“Secrets, murder and gambling. Three of my favorite pastimes.”
Taken directly from the Hitchcock film Strangers on a Train, the case of the week is really two cases. Castle/Beckett work one while Esposito/Ryan work the other. Not surprisingly, the cases connect in a way that won’t surprise you at all if you have ever seen the film or watched a procedural on television. Every one I have ever watched has done this plot at some point during its run.
While the plot has been done, and better, by others, what makes this episode so much fun to watch is the bet. This is one of the funniest episodes this show has ever done. I laugh out loud through most of it, even though this is one I have seen multiple times.
What the bet illustrates so beautifully is how integrated Castle has become into the world of the precinct. His relationship with Esposito and Ryan is solid enough that first they make the bet and then spend the episode working against each other. It is not cruel or malicious; it is similar to watching brothers trying to one up each other.
Castle is so comfortable with the boys that he makes the bet behind Beckett’s back. In light of the fact that only an episode ago she was angry enough with him to ban him from the precinct, this is a bold move. However, having been forgiven for such a major transgression, Castle is confident enough in his relationship with Beckett to know that she will get over whatever irritation she feels if she finds out what is going on.
Which, of course, she does. Beckett is a great detective and it wouldn’t take a lot to see the entire precinct is doing something behind her back. When she discovers what is happening, we see Beckett of old. She is irritated and scolds the boys, but I always get the distinct impression it is less about the bet and more about the fact that she has been left out. Not for long. As soon as she feels that she and Castle have an edge, she not only enters the race, she doubles the stakes.
The grin that Castle gives her when she enters the fray tells us a lot. He likes this woman, likes having fun with her and likes being on her team. The final scene, both teams trying to take credit for the inevitable confession, is wonderful. Castle really likes the boys, but he is solidly in Beckett’s camp.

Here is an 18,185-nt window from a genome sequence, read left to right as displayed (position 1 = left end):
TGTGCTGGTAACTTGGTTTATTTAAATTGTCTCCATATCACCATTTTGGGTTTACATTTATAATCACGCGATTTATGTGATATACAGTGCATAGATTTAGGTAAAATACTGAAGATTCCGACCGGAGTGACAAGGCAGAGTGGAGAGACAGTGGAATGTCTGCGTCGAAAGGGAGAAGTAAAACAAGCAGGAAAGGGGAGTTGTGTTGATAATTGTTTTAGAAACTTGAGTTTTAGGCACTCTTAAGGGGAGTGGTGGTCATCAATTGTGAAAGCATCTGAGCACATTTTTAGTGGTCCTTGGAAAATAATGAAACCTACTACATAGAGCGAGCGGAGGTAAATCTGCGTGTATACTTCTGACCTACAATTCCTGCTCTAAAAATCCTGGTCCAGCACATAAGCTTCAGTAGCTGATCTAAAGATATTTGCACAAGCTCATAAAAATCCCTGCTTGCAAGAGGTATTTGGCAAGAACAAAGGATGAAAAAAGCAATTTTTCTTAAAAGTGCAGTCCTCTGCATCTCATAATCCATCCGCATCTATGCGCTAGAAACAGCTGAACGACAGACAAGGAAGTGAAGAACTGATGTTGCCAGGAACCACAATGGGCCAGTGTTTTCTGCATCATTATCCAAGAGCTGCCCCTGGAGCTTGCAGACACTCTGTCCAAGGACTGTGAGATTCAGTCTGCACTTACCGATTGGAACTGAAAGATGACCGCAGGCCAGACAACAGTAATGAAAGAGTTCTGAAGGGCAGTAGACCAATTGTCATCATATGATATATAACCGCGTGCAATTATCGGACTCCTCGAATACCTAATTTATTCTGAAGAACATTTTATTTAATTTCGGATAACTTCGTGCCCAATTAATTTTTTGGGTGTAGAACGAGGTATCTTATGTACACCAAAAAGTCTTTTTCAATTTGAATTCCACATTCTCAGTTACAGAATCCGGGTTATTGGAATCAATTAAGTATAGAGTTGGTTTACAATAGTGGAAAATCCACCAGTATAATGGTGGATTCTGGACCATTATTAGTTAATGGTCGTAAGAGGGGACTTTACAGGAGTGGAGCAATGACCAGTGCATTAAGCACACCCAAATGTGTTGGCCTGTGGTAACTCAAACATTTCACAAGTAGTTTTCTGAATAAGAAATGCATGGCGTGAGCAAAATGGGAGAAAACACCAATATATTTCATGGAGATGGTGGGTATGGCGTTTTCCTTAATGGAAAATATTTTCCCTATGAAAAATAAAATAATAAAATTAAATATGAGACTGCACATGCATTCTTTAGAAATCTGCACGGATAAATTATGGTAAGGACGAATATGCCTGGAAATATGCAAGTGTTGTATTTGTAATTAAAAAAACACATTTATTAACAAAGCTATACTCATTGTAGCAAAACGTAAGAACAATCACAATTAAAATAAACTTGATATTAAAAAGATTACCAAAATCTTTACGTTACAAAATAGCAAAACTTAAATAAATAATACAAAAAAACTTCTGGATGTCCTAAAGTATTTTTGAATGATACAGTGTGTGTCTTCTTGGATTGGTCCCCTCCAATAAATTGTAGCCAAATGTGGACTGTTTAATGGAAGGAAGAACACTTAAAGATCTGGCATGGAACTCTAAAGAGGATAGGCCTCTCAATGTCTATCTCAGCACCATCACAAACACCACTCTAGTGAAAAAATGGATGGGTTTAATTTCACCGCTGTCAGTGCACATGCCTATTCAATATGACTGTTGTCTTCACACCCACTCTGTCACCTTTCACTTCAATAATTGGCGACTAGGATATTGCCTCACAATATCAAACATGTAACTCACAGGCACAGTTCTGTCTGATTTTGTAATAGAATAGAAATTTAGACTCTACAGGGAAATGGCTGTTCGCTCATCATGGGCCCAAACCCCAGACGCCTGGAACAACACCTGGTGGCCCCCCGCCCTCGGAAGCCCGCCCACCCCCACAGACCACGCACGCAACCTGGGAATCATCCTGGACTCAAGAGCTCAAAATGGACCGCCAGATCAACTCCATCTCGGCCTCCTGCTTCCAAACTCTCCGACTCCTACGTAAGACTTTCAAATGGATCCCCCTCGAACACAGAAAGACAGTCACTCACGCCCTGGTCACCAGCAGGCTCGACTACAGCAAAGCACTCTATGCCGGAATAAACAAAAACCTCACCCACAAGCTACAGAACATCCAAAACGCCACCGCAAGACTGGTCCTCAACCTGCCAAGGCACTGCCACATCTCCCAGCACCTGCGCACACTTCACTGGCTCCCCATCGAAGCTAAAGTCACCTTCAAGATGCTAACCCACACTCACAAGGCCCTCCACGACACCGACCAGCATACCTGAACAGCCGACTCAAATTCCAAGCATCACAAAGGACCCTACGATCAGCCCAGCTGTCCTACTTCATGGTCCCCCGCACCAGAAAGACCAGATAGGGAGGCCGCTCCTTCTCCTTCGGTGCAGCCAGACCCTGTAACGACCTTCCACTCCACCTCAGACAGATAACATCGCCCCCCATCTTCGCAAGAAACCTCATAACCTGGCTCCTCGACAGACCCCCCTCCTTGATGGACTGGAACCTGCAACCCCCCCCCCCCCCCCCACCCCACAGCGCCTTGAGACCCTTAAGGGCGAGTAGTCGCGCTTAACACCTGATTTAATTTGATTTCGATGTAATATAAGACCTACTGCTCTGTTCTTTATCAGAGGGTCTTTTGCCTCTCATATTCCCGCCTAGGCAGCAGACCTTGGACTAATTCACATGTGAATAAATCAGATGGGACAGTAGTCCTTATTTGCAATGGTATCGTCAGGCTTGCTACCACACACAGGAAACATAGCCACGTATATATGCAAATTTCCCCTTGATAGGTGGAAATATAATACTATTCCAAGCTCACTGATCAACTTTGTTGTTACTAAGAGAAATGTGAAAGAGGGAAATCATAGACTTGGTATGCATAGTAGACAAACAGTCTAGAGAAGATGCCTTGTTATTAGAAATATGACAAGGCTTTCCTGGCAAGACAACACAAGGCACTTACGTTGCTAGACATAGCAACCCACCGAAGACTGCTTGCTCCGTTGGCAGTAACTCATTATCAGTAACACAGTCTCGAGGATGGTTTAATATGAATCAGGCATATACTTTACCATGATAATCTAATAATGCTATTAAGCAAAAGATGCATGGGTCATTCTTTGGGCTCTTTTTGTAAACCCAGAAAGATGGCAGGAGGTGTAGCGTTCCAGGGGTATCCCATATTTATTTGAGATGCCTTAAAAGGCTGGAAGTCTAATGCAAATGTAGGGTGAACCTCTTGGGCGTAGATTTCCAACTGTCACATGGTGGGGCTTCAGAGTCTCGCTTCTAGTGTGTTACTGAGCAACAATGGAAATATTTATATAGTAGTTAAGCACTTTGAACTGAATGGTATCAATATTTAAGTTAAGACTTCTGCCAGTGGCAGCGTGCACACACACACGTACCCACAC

My favorite scene, however, is the most serious. Castle comes into the precinct and finds Beckett looking at the board. He makes a quiet joke that makes her smile. He quietly asks her if she is all right and she talks to him, again about her mother. In the midst of all the chaos, two murders and a bet that has blown out of proportion, these two are beginning to connect in a very solid and real way.
I love this episode. Three and half out of four glasses of warm honey milk. I knock it down half a point for the unoriginality of the case itself.
-- I love the opening scene with Castle eating popcorn and watching all the “crazies” in the precinct. His long look at the woman in the pink bra is laugh out loud funny. What makes it even funnier is that, moments later, he can’t keep his eyes off Lanie’s “girls.”
-- Ryan’s relationship with Jenny has progressed to the point where they drink warm, honey milk before they go to bed.
-- Three cheers for the appearance of Dr. Perlmutter.
Castle: “You guys should really sell tickets. I mean, you’ve got everything. Madness, mayhem. Now, all you need is…” The phone rings and Castle raises one eyebrow, obviously excited to be that there will soon be another murder to solve.
Castle: “Also, his command of grammar. ‘You’re’ should be you apostrophe re as in 'you are.' It’s not even a tough one, not like when to use ‘who’ or ‘whom.’”
Beckett: “You really think that’s the takeaway here, Castle?”
Castle: “I’m just saying whoever killed her also murdered the English language.”
Martha: “Ah, young love. First, banana splits then splitting assets.”
Castle: “Ah, Mother, you are a hopeless romantic.”
Martha: “I know.”
Ryan: “The bet is back on?”
Beckett: “You bet your britches the bet is back on.”
ChrisB is a freelance writer who spends more time than she ought in front of a television screen or with a book in her hand.